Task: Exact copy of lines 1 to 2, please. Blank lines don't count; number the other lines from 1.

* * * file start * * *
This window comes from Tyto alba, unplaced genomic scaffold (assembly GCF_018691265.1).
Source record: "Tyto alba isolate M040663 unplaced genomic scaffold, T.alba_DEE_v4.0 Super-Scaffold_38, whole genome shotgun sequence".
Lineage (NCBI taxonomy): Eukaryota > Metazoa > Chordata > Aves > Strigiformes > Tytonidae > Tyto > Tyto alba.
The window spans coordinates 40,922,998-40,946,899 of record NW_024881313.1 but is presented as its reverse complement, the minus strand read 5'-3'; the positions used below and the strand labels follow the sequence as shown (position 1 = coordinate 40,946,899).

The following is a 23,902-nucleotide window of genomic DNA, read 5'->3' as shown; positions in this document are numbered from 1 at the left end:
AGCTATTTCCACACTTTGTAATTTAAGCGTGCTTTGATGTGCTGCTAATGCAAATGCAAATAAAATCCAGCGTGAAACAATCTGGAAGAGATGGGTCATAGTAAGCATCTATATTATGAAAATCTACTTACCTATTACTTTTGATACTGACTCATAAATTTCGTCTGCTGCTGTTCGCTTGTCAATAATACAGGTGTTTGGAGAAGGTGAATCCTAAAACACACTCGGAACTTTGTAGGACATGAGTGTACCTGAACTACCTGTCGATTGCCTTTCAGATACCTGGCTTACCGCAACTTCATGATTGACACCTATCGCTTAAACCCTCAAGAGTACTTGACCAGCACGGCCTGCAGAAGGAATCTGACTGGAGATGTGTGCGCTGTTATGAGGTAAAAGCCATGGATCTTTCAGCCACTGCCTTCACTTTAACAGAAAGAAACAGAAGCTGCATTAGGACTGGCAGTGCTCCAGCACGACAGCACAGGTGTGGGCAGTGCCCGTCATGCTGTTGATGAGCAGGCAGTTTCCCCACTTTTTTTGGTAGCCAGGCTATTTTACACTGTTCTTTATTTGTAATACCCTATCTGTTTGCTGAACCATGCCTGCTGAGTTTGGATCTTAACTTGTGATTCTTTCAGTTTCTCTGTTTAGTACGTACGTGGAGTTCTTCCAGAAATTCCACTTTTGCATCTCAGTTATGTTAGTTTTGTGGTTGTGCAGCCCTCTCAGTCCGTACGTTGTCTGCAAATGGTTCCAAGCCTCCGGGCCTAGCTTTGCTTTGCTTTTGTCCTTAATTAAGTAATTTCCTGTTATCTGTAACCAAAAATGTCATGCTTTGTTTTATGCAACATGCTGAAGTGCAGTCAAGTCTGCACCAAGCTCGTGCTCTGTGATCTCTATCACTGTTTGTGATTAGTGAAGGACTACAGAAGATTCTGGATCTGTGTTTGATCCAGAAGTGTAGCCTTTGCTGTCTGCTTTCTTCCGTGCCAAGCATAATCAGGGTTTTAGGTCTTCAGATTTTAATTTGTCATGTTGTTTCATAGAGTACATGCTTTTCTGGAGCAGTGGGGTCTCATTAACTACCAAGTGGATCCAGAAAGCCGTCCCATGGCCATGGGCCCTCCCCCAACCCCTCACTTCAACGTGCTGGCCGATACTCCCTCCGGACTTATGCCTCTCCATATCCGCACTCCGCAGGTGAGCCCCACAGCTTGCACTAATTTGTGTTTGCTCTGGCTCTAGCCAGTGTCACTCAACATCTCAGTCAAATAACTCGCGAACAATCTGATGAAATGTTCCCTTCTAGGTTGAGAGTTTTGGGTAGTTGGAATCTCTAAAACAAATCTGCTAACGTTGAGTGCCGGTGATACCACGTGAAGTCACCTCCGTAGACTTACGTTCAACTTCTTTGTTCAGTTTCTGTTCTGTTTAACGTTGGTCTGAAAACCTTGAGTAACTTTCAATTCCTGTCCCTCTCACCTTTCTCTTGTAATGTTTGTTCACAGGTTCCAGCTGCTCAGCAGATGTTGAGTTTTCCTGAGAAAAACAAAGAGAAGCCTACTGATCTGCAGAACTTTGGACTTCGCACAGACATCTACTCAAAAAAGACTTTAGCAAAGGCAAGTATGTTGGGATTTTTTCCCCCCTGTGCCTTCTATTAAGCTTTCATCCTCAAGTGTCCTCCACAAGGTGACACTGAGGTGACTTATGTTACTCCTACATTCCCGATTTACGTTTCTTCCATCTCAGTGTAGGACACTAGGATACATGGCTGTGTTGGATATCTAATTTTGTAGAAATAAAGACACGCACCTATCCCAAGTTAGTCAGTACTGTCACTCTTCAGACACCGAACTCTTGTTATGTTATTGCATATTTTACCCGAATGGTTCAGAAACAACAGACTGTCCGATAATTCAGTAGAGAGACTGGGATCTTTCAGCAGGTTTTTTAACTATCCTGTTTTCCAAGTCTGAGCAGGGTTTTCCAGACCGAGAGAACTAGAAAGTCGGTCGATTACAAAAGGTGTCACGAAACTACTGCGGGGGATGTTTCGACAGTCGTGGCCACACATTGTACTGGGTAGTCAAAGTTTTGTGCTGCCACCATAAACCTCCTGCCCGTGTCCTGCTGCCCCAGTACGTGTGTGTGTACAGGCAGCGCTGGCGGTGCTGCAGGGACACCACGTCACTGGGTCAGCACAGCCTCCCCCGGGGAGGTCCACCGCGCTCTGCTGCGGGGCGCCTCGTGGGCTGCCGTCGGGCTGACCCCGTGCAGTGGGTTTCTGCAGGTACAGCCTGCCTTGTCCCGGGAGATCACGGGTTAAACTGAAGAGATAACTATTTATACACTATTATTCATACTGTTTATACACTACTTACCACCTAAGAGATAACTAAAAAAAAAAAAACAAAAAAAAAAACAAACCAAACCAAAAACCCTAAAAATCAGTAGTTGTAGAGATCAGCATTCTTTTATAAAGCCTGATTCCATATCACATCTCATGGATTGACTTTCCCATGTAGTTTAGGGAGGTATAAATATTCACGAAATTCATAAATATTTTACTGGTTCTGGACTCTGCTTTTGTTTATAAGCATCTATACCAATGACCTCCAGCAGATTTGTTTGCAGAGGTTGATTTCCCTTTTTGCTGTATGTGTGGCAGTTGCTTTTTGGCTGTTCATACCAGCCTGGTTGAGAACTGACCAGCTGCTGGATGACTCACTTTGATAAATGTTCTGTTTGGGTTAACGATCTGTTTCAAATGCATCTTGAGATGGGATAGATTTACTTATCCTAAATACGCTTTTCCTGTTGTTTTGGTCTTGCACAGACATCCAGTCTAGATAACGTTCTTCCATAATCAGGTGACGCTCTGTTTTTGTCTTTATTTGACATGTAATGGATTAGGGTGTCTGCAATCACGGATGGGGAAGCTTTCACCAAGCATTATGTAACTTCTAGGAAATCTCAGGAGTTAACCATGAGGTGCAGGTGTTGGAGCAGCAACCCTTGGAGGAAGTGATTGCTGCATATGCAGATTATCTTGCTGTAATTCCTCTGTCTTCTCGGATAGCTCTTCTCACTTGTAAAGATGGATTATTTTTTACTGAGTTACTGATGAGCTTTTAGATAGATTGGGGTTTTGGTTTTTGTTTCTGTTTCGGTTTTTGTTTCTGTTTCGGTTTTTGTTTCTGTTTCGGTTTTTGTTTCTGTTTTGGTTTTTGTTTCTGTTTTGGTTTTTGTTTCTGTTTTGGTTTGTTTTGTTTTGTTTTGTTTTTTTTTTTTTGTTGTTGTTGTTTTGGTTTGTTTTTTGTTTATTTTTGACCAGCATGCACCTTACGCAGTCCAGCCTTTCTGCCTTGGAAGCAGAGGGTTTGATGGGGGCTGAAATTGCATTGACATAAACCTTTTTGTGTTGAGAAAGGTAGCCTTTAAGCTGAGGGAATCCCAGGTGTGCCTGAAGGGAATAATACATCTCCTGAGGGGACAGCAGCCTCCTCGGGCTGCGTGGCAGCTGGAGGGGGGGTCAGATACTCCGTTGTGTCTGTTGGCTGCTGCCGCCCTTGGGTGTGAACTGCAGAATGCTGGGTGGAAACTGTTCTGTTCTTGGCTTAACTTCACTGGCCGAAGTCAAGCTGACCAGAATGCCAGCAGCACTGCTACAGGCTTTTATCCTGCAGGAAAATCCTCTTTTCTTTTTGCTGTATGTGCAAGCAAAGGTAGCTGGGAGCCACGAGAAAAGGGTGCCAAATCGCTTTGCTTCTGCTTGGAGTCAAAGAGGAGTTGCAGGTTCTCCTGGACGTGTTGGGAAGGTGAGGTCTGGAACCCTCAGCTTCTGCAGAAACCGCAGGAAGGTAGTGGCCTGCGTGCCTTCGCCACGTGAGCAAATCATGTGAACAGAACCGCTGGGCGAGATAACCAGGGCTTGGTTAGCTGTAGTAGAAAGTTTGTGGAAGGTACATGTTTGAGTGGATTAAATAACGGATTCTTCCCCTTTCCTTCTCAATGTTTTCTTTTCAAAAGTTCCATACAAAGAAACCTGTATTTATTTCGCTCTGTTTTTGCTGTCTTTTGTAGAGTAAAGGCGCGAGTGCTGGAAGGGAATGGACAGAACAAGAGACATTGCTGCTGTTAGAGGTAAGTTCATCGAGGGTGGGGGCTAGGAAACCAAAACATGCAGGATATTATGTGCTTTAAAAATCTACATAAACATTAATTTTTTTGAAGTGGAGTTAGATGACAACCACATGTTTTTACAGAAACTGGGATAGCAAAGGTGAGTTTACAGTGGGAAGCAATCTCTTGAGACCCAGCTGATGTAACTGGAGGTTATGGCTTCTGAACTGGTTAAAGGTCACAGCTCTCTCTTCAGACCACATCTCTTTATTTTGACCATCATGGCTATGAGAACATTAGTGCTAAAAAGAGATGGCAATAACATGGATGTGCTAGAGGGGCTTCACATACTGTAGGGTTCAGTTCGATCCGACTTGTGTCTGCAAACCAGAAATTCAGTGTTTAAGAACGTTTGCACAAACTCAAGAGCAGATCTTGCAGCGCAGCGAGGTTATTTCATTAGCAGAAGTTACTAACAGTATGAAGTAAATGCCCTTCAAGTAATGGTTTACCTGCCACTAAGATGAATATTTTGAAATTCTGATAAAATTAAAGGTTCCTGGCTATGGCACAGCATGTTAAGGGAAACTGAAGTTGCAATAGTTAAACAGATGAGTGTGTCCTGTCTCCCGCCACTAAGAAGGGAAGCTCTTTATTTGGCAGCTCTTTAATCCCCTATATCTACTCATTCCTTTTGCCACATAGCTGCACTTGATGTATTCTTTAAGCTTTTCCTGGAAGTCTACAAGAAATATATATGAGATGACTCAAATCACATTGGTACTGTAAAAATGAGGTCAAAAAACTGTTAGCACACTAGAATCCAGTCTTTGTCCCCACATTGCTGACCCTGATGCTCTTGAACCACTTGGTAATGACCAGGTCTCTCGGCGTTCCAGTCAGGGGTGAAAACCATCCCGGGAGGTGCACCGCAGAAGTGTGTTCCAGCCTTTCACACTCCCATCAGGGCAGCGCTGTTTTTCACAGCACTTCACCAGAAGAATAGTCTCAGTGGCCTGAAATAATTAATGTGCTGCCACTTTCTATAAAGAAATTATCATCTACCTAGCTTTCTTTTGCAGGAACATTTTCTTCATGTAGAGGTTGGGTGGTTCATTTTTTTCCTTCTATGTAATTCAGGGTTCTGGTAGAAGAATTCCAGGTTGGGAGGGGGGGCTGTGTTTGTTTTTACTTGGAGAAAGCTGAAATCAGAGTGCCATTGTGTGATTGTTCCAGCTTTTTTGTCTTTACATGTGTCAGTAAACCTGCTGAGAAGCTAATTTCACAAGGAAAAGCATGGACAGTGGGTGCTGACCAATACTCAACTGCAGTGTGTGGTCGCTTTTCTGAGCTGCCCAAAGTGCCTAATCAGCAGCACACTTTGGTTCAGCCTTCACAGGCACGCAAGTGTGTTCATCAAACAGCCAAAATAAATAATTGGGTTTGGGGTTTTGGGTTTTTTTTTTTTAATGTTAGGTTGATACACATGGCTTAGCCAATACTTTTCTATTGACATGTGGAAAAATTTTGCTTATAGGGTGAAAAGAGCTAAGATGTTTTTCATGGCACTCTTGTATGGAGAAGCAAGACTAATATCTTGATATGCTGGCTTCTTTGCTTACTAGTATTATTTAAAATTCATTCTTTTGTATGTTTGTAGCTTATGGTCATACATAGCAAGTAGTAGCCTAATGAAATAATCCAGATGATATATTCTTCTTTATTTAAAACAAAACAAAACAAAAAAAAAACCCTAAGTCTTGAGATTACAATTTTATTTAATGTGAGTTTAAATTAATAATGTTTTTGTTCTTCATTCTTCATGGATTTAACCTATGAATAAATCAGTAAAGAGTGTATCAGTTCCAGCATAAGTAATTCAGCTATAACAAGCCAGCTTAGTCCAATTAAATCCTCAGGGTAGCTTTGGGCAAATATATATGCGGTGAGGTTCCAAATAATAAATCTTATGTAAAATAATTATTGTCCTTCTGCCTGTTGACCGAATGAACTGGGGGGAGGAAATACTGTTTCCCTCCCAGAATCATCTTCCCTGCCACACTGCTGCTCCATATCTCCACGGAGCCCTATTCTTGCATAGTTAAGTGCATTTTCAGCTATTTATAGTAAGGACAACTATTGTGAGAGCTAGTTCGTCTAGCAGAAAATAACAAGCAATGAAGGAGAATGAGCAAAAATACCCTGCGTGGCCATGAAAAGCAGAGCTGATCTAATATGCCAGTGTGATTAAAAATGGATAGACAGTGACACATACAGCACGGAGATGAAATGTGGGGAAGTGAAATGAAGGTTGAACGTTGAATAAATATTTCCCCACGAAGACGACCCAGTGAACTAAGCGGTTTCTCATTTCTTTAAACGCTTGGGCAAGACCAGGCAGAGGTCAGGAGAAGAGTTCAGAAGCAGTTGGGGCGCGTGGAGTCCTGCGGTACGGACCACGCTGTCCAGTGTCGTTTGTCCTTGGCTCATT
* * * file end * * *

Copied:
This window comes from Tyto alba, unplaced genomic scaffold (assembly GCF_018691265.1).
Source record: "Tyto alba isolate M040663 unplaced genomic scaffold, T.alba_DEE_v4.0 Super-Scaffold_38, whole genome shotgun sequence".